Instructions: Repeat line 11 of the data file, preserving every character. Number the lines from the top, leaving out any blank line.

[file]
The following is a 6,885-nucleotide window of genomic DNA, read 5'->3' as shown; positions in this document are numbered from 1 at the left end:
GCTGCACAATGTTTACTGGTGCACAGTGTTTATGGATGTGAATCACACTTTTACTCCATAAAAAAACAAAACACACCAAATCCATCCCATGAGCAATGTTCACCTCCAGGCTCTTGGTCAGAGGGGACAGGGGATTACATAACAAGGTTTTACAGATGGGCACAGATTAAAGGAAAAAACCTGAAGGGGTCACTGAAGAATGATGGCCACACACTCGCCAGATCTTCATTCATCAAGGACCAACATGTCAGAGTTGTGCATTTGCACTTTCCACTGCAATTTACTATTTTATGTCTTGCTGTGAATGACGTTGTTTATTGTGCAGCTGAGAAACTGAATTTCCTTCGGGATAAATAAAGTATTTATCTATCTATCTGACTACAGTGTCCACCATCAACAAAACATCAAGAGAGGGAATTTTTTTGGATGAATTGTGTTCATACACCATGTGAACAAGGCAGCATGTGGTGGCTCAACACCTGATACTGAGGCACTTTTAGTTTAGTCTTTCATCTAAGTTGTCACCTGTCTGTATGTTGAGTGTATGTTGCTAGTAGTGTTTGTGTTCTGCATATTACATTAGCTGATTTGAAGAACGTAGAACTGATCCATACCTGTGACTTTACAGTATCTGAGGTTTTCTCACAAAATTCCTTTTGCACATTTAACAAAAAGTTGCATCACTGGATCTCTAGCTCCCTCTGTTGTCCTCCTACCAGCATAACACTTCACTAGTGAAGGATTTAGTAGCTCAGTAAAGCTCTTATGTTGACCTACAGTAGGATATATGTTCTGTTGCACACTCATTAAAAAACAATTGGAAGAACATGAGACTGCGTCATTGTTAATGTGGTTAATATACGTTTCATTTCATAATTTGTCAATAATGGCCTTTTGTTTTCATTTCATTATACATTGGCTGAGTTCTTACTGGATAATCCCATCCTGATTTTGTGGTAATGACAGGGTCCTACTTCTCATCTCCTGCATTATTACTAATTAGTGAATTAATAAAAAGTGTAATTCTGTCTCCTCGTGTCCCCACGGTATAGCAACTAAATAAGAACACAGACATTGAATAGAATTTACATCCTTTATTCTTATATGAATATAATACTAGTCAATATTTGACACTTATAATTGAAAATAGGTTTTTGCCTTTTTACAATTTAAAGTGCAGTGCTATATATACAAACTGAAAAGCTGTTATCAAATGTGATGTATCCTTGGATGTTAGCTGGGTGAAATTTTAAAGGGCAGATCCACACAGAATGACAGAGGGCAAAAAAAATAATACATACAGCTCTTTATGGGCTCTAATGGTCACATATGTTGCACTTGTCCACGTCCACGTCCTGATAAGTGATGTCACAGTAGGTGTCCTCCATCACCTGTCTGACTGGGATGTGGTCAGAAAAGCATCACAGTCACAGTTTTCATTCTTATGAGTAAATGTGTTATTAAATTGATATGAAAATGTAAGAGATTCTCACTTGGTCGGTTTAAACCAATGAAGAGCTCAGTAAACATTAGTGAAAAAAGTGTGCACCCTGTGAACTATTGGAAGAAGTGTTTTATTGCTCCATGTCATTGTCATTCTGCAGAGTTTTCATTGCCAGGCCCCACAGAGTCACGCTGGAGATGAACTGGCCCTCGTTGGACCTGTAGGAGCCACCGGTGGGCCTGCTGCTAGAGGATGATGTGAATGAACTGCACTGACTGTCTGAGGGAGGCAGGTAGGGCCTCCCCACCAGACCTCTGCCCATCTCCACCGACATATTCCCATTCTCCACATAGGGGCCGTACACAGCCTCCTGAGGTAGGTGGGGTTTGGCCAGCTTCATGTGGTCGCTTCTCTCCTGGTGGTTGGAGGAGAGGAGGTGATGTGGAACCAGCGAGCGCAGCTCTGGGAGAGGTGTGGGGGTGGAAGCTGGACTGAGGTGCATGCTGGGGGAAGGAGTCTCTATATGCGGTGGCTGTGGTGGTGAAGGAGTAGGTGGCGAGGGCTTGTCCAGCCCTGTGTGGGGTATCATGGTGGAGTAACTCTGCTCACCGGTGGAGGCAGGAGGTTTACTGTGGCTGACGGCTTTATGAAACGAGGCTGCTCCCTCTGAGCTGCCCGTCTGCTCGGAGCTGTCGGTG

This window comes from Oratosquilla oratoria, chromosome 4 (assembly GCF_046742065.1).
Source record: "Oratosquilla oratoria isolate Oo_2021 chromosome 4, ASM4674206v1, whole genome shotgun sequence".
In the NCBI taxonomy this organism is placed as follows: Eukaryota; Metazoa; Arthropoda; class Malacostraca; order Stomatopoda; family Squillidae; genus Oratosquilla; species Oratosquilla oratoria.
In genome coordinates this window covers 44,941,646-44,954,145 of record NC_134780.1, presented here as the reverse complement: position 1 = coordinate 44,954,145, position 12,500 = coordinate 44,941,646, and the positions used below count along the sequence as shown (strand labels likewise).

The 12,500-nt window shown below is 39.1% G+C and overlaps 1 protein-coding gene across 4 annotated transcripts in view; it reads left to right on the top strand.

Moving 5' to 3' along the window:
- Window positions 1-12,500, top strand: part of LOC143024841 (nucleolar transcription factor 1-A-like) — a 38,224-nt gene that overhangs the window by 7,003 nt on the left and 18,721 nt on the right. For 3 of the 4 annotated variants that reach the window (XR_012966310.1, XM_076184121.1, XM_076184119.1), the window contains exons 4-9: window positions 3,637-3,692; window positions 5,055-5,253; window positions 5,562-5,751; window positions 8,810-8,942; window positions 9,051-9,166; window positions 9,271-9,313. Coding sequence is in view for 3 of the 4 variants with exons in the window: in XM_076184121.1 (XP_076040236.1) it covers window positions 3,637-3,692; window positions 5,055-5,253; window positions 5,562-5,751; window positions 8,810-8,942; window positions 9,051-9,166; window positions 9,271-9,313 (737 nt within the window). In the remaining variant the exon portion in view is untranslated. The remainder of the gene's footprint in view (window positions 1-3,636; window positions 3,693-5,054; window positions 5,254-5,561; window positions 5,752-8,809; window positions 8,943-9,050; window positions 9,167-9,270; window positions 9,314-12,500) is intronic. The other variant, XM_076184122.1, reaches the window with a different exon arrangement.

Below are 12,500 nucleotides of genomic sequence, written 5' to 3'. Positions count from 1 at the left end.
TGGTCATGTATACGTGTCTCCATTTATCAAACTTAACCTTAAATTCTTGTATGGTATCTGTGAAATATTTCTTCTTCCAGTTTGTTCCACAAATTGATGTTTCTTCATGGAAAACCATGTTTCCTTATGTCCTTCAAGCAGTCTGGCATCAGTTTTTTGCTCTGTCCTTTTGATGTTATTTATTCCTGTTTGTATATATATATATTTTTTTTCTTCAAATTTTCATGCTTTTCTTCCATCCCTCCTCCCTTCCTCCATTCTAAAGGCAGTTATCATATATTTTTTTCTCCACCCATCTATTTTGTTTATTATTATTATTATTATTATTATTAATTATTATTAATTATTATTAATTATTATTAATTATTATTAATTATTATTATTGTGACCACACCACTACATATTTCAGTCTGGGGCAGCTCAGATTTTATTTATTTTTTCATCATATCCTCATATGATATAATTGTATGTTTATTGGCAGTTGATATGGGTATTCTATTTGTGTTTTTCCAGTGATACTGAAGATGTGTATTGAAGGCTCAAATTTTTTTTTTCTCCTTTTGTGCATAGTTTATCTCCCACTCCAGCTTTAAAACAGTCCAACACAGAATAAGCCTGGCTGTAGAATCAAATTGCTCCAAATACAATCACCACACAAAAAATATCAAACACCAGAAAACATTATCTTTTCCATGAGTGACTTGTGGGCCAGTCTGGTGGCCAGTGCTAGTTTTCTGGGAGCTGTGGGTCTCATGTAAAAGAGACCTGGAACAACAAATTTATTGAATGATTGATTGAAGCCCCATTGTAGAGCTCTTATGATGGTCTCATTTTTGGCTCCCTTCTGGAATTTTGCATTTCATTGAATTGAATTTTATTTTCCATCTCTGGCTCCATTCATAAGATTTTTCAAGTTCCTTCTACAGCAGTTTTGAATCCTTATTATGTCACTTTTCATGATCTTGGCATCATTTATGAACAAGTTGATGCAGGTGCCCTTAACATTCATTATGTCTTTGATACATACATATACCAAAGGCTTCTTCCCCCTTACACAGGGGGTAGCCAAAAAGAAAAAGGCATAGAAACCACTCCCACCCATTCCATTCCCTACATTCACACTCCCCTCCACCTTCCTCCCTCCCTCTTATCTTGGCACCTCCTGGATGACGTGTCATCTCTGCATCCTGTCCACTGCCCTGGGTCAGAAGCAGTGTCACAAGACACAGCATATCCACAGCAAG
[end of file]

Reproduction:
TGGTCATGTATACGTGTCTCCATTTATCAAACTTAACCTTAAATTCTTGTATGGTATCTGTGAAATATTTCTTCTTCCAGTTTGTTCCACAAATTGATGTTTCTTCATGGAAAACCATGTTTCCTTATGTCCTTCAAGCAGTCTGGCATCAGTTTTTTGCTCTGTCCTTTTGATGTTATTTATTCCTGTTTGTATATATATATATTTTTTTTCTTCAAATTTTCATGCTTTTCTTCCATCCCTCCTCCCTTCCTCCATTCTAAAGGCAGTTATCATATATTTTTTTCTCCACCCATCTATTTTGTTTATTATTATTATTATTATTATTATTAATTATTATTAATTATTATTAATTATTATTAATTATTATTAATTATTATTATTGTGACCACACCACTACATATTTCAGTCTGGGGCAGCTCAGATTTTATTTATTTTTTCATCATATCCTCATATGATATAATTGTATGTTTATTGGCAGTTGATATGGGTATTCTATTTGTGTTTTTCCAGTGATACTGAAGATGTGTATTGAAGGCTCAAATTTTTTTTTTCTCCTTTTGTGCATAGTTTATCTCCCACTCCAGCTTTAAAACAGTCCAACACAGAATAAGCCTGGCTGTAGAATCAAATTGCTCCAAATACAATCACCACACAAAAAATATCAAACACCAGAAAACATTATCTTTTCCATGAGTGACTTGTGGGCCAGTCTGGTGGCCAGTGCTAGTTTTCTGGGAGCTGTGGGTCTCATGTAAAAGAGACCTGGAACAACAAATTTATTGAATGATTGATTGAAGCCCCATTGTAGAGCTCTTATGATGGTCTCATTTTTGGCTCCCTTCTGGAATTTTGCATTTCATTGAATTGAATTTTATTTTCCATCTCTGGCTCCATTCATAAGATTTTTCAAGTTCCTTCTACAGCAGTTTTGAATCCTTATTATGTCACTTTTCATGATCTTGGCATCATTTATGAACAAGTTGATGCAGGTGCCCTTAACATTCATTATGTCTTTGATACATACATATACCAAAGGCTTCTTCCCCCTTACACAGGGGGTAGCCAAAAAGAAAAAGGCATAGAAACCACTCCCACCCATTCCATTCCCTACATTCACACTCCCCTCCACCTTCCTCCCTCCCTCTTATCTTGGCACCTCCTGGATGACGTGTCATCTCTGCATCCTGTCCACTGCCCTGGGTCAGAAGCAGTGTCACAAGACACAGCATATCCACAGCAAG